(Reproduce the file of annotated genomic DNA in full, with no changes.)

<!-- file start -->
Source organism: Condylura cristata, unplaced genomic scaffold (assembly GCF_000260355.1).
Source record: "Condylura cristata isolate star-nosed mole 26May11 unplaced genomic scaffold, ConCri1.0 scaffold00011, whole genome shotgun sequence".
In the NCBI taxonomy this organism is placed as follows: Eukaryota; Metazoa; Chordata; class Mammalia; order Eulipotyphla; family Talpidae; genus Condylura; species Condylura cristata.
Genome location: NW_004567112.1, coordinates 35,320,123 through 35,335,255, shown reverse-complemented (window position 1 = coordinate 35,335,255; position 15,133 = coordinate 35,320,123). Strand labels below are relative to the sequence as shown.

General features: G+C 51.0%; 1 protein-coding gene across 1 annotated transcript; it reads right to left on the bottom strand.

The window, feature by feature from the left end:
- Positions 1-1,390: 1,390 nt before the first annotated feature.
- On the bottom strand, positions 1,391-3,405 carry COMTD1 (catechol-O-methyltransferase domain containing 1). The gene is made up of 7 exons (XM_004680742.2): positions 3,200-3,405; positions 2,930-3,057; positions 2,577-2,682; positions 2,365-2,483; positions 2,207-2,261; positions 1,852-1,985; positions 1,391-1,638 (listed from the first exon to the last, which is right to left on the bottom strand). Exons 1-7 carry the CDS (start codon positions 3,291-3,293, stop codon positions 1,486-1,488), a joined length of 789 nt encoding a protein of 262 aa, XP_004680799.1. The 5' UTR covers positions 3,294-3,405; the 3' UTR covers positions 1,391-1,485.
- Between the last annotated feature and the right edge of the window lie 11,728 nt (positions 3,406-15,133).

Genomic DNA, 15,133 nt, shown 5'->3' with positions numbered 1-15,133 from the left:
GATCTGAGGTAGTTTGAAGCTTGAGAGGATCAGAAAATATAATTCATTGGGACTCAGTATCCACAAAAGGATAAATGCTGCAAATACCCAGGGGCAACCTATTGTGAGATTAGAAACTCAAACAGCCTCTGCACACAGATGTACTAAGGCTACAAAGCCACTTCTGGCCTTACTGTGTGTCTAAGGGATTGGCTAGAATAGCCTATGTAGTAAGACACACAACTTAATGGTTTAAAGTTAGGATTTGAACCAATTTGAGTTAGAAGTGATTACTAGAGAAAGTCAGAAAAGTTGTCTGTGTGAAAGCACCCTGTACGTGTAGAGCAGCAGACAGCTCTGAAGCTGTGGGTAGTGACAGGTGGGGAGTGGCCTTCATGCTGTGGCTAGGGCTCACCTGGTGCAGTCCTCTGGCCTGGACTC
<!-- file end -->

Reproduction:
Source organism: Condylura cristata, unplaced genomic scaffold (assembly GCF_000260355.1).
Source record: "Condylura cristata isolate star-nosed mole 26May11 unplaced genomic scaffold, ConCri1.0 scaffold00011, whole genome shotgun sequence".
In the NCBI taxonomy this organism is placed as follows: Eukaryota; Metazoa; Chordata; class Mammalia; order Eulipotyphla; family Talpidae; genus Condylura; species Condylura cristata.
Genome location: NW_004567112.1, coordinates 35,320,123 through 35,335,255, shown reverse-complemented (window position 1 = coordinate 35,335,255; position 15,133 = coordinate 35,320,123). Strand labels below are relative to the sequence as shown.

General features: G+C 51.0%; 1 protein-coding gene across 1 annotated transcript; it reads right to left on the bottom strand.

The window, feature by feature from the left end:
- Positions 1-1,390: 1,390 nt before the first annotated feature.
- On the bottom strand, positions 1,391-3,405 carry COMTD1 (catechol-O-methyltransferase domain containing 1). The gene is made up of 7 exons (XM_004680742.2): positions 3,200-3,405; positions 2,930-3,057; positions 2,577-2,682; positions 2,365-2,483; positions 2,207-2,261; positions 1,852-1,985; positions 1,391-1,638 (listed from the first exon to the last, which is right to left on the bottom strand). Exons 1-7 carry the CDS (start codon positions 3,291-3,293, stop codon positions 1,486-1,488), a joined length of 789 nt encoding a protein of 262 aa, XP_004680799.1. The 5' UTR covers positions 3,294-3,405; the 3' UTR covers positions 1,391-1,485.
- Between the last annotated feature and the right edge of the window lie 11,728 nt (positions 3,406-15,133).

Genomic DNA, 15,133 nt, shown 5'->3' with positions numbered 1-15,133 from the left:
GATCTGAGGTAGTTTGAAGCTTGAGAGGATCAGAAAATATAATTCATTGGGACTCAGTATCCACAAAAGGATAAATGCTGCAAATACCCAGGGGCAACCTATTGTGAGATTAGAAACTCAAACAGCCTCTGCACACAGATGTACTAAGGCTACAAAGCCACTTCTGGCCTTACTGTGTGTCTAAGGGATTGGCTAGAATAGCCTATGTAGTAAGACACACAACTTAATGGTTTAAAGTTAGGATTTGAACCAATTTGAGTTAGAAGTGATTACTAGAGAAAGTCAGAAAAGTTGTCTGTGTGAAAGCACCCTGTACGTGTAGAGCAGCAGACAGCTCTGAAGCTGTGGGTAGTGACAGGTGGGGAGTGGCCTTCATGCTGTGGCTAGGGCTCACCTGGTGCAGTCCTCTGGCCTGGACTC